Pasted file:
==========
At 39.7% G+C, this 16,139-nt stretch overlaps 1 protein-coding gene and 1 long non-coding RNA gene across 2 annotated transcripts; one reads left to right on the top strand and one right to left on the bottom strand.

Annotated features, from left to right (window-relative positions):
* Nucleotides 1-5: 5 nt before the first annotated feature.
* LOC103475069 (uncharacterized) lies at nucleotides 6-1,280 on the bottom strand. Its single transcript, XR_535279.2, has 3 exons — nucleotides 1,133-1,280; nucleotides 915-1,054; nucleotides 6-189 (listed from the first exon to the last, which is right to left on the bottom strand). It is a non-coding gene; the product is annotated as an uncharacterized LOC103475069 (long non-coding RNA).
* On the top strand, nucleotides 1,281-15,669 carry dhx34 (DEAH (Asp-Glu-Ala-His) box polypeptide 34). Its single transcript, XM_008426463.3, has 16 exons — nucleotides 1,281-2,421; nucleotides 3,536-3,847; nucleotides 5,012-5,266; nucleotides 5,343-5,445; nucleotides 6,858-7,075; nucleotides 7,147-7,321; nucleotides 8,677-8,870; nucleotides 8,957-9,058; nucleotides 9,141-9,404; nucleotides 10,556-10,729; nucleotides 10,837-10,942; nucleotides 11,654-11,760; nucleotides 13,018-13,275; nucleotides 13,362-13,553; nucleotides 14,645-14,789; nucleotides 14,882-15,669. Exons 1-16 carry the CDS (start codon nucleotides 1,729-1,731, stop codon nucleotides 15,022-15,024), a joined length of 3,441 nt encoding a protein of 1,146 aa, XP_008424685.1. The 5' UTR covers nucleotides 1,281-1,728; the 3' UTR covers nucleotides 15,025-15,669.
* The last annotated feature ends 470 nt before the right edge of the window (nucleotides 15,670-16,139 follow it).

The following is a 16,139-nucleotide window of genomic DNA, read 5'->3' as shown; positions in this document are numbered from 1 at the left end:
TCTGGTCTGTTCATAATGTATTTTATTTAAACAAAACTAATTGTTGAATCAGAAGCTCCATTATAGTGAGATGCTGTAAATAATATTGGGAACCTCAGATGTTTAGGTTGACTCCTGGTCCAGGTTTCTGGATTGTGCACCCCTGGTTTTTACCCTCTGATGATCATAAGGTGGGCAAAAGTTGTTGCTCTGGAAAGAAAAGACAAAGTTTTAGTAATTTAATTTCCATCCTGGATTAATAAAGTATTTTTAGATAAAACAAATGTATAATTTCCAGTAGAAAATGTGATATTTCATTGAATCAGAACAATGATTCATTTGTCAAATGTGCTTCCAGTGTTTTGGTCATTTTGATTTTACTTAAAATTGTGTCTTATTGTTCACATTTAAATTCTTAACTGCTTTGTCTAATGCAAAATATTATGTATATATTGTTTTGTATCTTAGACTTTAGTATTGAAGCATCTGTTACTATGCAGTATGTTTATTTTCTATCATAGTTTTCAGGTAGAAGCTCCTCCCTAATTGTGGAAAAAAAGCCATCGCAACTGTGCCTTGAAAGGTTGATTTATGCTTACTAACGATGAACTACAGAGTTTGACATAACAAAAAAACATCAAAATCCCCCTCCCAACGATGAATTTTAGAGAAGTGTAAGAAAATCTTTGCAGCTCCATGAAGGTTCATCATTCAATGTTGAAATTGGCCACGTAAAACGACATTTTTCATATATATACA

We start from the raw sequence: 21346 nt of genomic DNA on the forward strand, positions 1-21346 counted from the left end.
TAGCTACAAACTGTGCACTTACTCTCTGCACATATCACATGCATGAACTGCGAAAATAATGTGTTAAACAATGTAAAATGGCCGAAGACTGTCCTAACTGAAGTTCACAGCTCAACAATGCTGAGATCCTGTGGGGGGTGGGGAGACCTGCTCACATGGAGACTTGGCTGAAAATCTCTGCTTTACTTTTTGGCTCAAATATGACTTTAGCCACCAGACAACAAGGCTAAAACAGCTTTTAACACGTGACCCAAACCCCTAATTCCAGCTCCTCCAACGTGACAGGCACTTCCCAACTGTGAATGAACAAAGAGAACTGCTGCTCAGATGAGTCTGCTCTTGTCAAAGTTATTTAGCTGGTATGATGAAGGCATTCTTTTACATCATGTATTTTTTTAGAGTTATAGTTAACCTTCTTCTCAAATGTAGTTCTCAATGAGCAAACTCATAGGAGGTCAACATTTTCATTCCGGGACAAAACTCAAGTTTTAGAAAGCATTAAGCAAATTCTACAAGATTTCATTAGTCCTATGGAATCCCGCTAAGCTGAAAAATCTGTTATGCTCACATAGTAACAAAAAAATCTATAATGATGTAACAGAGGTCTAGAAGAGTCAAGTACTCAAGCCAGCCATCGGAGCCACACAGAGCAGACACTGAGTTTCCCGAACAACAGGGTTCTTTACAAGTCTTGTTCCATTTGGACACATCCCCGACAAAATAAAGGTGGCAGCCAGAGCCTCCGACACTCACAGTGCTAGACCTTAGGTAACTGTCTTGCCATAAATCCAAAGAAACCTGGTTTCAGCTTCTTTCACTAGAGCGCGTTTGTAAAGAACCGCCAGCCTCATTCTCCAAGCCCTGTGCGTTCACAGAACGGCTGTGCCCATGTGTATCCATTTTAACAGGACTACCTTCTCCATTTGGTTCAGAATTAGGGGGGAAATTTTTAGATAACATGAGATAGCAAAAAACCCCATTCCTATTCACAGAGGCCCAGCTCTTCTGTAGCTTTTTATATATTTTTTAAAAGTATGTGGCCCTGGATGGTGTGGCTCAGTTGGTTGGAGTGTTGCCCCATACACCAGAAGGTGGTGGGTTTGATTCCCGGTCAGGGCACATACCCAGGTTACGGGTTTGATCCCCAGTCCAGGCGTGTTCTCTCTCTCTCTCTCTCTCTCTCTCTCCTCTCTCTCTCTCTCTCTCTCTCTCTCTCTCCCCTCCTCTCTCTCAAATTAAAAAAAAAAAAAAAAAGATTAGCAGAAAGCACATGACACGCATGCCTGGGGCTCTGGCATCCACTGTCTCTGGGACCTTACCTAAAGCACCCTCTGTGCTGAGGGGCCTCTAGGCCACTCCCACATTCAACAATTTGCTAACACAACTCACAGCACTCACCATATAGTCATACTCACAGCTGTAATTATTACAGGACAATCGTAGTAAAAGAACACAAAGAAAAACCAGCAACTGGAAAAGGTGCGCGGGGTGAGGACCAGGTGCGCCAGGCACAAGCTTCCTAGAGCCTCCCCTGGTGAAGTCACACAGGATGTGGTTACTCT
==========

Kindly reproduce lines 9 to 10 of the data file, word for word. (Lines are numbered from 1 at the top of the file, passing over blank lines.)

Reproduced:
We start from the raw sequence: 21346 nt of genomic DNA on the forward strand, positions 1-21346 counted from the left end.
TAGCTACAAACTGTGCACTTACTCTCTGCACATATCACATGCATGAACTGCGAAAATAATGTGTTAAACAATGTAAAATGGCCGAAGACTGTCCTAACTGAAGTTCACAGCTCAACAATGCTGAGATCCTGTGGGGGGTGGGGAGACCTGCTCACATGGAGACTTGGCTGAAAATCTCTGCTTTACTTTTTGGCTCAAATATGACTTTAGCCACCAGACAACAAGGCTAAAACAGCTTTTAACACGTGACCCAAACCCCTAATTCCAGCTCCTCCAACGTGACAGGCACTTCCCAACTGTGAATGAACAAAGAGAACTGCTGCTCAGATGAGTCTGCTCTTGTCAAAGTTATTTAGCTGGTATGATGAAGGCATTCTTTTACATCATGTATTTTTTTAGAGTTATAGTTAACCTTCTTCTCAAATGTAGTTCTCAATGAGCAAACTCATAGGAGGTCAACATTTTCATTCCGGGACAAAACTCAAGTTTTAGAAAGCATTAAGCAAATTCTACAAGATTTCATTAGTCCTATGGAATCCCGCTAAGCTGAAAAATCTGTTATGCTCACATAGTAACAAAAAAATCTATAATGATGTAACAGAGGTCTAGAAGAGTCAAGTACTCAAGCCAGCCATCGGAGCCACACAGAGCAGACACTGAGTTTCCCGAACAACAGGGTTCTTTACAAGTCTTGTTCCATTTGGACACATCCCCGACAAAATAAAGGTGGCAGCCAGAGCCTCCGACACTCACAGTGCTAGACCTTAGGTAACTGTCTTGCCATAAATCCAAAGAAACCTGGTTTCAGCTTCTTTCACTAGAGCGCGTTTGTAAAGAACCGCCAGCCTCATTCTCCAAGCCCTGTGCGTTCACAGAACGGCTGTGCCCATGTGTATCCATTTTAACAGGACTACCTTCTCCATTTGGTTCAGAATTAGGGGGGAAATTTTTAGATAACATGAGATAGCAAAAAACCCCATTCCTATTCACAGAGGCCCAGCTCTTCTGTAGCTTTTTATATATTTTTTAAAAGTATGTGGCCCTGGATGGTGTGGCTCAGTTGGTTGGAGTGTTGCCCCATACACCAGAAGGTGGTGGGTTTGATTCCCGGTCAGGGCACATACCCAGGTTACGGGTTTGATCCCCAGTCCAGGCGTGTTCTCTCTCTCTCTCTCTCTCTCTCTCTCCTCTCTCTCTCTCTCTCTCTCTCTCTCTCTCCCCTCCTCTCTCTCAAATTAAAAAAAAAAAAAAAAAGATTAGCAGAAAGCACATGACACGCATGCCTGGGGCTCTGGCATCCACTGTCTCTGGGACCTTACCTAAAGCACCCTCTGTGCTGAGGGGCCTCTAGGCCACTCCCACATTCAACAATTTGCTAACACAACTCACAGCACTCACCATATAGTCATACTCACAGCTGTAATTATTACAGGACAATCGTAGTAAAAGAACACAAAGAAAAACCAGCAACTGGAAAAGGTGCGCGGGGTGAGGACCAGGTGCGCCAGGCACAAGCTTCCTAGAGCCTCCCCTGGTGAAGTCACACAGGATGTGGTTACTCT